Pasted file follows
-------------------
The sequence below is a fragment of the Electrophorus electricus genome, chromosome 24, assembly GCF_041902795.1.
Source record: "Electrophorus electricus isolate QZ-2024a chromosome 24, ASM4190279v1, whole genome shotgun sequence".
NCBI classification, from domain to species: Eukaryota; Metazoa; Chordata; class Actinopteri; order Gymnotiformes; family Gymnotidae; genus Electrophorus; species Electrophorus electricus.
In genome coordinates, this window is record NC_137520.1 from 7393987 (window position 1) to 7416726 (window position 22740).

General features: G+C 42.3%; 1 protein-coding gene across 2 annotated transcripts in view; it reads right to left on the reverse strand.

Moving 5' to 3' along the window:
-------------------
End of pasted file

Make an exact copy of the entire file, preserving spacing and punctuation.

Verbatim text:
The sequence below is a fragment of the Electrophorus electricus genome, chromosome 24, assembly GCF_041902795.1.
Source record: "Electrophorus electricus isolate QZ-2024a chromosome 24, ASM4190279v1, whole genome shotgun sequence".
NCBI classification, from domain to species: Eukaryota; Metazoa; Chordata; class Actinopteri; order Gymnotiformes; family Gymnotidae; genus Electrophorus; species Electrophorus electricus.
In genome coordinates, this window is record NC_137520.1 from 7393987 (window position 1) to 7416726 (window position 22740).

General features: G+C 42.3%; 1 protein-coding gene across 2 annotated transcripts in view; it reads right to left on the reverse strand.

Moving 5' to 3' along the window: